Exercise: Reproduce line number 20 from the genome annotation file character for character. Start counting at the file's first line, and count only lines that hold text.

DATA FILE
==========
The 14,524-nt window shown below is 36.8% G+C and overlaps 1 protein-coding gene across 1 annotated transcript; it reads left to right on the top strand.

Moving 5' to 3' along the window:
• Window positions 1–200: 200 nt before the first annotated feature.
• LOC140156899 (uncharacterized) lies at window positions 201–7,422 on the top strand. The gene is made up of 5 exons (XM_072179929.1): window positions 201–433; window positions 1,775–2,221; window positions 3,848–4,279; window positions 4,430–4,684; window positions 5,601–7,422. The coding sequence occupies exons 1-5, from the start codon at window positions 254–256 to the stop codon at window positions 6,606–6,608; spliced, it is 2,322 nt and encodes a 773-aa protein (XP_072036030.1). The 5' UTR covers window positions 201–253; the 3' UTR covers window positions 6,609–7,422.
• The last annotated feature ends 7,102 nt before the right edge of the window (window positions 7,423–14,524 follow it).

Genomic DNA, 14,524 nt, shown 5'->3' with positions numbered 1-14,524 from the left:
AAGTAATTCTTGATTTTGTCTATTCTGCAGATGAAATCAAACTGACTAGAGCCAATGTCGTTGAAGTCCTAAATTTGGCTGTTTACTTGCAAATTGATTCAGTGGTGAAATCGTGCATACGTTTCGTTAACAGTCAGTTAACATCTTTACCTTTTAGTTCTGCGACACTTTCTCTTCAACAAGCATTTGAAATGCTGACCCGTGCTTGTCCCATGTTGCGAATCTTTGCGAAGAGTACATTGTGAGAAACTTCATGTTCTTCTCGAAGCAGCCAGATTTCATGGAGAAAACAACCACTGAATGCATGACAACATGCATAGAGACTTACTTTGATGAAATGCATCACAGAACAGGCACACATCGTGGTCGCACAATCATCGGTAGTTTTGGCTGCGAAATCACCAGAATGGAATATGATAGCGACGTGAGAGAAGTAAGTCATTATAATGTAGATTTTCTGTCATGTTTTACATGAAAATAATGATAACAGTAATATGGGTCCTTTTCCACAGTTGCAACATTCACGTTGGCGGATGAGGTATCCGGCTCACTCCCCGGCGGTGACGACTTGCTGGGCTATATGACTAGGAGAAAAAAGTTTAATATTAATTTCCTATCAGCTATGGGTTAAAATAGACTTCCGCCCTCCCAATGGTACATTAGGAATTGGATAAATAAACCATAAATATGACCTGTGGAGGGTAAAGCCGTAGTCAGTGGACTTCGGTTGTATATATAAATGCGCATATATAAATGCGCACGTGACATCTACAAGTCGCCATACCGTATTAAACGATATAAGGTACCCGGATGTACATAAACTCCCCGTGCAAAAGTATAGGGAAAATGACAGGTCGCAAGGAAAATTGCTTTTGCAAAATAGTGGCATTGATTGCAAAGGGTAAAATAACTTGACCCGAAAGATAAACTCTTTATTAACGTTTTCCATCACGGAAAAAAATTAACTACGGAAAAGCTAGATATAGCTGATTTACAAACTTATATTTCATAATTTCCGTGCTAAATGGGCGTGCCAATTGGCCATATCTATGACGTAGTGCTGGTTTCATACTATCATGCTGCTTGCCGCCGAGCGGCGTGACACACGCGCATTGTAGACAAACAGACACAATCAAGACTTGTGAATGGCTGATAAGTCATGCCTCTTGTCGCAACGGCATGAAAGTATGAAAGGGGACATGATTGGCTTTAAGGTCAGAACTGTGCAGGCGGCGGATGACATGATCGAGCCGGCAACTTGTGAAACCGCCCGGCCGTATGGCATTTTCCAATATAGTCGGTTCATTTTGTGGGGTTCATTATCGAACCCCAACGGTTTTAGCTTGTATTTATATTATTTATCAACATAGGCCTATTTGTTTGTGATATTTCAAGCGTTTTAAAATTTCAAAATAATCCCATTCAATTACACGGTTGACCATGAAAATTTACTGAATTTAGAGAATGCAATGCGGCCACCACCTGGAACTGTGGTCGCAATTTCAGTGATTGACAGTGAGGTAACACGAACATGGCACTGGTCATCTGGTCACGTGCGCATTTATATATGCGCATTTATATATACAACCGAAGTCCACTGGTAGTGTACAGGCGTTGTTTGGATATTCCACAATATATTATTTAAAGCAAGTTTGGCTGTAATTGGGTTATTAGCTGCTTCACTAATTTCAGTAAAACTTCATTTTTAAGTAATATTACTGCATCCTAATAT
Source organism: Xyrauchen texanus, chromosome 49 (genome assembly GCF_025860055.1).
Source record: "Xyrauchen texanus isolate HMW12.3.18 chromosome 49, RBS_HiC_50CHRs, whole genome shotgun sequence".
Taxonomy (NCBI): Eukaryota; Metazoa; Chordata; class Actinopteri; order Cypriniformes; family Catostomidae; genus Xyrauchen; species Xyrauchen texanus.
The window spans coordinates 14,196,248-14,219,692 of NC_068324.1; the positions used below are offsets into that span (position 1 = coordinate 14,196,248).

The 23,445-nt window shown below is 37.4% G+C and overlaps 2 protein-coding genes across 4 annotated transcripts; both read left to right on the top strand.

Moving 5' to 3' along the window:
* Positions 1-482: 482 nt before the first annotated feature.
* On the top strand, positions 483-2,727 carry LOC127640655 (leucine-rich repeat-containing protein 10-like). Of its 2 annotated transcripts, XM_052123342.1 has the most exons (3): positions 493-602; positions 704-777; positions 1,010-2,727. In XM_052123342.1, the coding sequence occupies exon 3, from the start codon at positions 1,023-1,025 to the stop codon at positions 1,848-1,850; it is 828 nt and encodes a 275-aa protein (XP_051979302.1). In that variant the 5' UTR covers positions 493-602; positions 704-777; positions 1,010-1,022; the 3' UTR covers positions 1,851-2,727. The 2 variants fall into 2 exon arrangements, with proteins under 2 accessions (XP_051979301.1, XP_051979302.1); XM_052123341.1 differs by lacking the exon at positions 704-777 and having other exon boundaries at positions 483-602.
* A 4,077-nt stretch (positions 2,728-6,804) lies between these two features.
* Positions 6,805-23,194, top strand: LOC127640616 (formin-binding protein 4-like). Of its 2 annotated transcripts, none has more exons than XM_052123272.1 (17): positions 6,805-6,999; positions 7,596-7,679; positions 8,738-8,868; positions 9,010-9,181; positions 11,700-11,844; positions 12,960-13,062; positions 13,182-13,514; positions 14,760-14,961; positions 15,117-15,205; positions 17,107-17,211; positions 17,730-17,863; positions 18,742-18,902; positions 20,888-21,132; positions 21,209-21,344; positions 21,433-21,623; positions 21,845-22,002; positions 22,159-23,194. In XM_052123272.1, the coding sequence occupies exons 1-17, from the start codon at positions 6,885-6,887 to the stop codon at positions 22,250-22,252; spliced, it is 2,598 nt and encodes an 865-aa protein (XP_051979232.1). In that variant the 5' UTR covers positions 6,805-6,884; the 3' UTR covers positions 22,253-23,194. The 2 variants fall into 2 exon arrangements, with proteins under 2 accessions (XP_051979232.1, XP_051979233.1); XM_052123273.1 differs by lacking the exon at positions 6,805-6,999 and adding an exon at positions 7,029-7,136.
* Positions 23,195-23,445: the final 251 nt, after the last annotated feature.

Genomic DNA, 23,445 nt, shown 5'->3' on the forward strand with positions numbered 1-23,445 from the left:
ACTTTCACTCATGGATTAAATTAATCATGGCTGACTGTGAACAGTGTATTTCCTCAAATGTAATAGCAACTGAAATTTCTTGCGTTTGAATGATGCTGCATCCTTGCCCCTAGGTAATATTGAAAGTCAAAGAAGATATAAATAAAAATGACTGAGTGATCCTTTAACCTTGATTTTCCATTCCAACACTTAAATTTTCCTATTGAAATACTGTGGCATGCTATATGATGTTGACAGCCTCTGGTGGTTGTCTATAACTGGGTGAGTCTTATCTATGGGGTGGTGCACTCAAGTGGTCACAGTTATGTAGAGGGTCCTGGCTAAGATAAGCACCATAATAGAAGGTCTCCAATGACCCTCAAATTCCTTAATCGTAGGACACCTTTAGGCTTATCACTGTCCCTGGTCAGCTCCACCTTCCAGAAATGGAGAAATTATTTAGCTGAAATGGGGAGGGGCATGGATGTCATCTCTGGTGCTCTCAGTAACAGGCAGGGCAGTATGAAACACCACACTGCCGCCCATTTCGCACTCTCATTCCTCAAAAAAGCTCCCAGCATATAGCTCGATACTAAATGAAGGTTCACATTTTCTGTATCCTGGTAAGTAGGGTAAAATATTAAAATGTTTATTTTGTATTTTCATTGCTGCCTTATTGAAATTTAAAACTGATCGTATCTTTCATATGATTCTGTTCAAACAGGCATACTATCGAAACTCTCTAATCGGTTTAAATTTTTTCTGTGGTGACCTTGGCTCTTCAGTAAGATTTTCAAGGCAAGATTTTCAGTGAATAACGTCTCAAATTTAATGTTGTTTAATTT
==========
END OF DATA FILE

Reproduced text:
ACTTTCACTCATGGATTAAATTAATCATGGCTGACTGTGAACAGTGTATTTCCTCAAATGTAATAGCAACTGAAATTTCTTGCGTTTGAATGATGCTGCATCCTTGCCCCTAGGTAATATTGAAAGTCAAAGAAGATATAAATAAAAATGACTGAGTGATCCTTTAACCTTGATTTTCCATTCCAACACTTAAATTTTCCTATTGAAATACTGTGGCATGCTATATGATGTTGACAGCCTCTGGTGGTTGTCTATAACTGGGTGAGTCTTATCTATGGGGTGGTGCACTCAAGTGGTCACAGTTATGTAGAGGGTCCTGGCTAAGATAAGCACCATAATAGAAGGTCTCCAATGACCCTCAAATTCCTTAATCGTAGGACACCTTTAGGCTTATCACTGTCCCTGGTCAGCTCCACCTTCCAGAAATGGAGAAATTATTTAGCTGAAATGGGGAGGGGCATGGATGTCATCTCTGGTGCTCTCAGTAACAGGCAGGGCAGTATGAAACACCACACTGCCGCCCATTTCGCACTCTCATTCCTCAAAAAAGCTCCCAGCATATAGCTCGATACTAAATGAAGGTTCACATTTTCTGTATCCTGGTAAGTAGGGTAAAATATTAAAATGTTTATTTTGTATTTTCATTGCTGCCTTATTGAAATTTAAAACTGATCGTATCTTTCATATGATTCTGTTCAAACAGGCATACTATCGAAACTCTCTAATCGGTTTAAATTTTTTCTGTGGTGACCTTGGCTCTTCAGTAAGATTTTCAAGGCAAGATTTTCAGTGAATAACGTCTCAAATTTAATGTTGTTTAATTT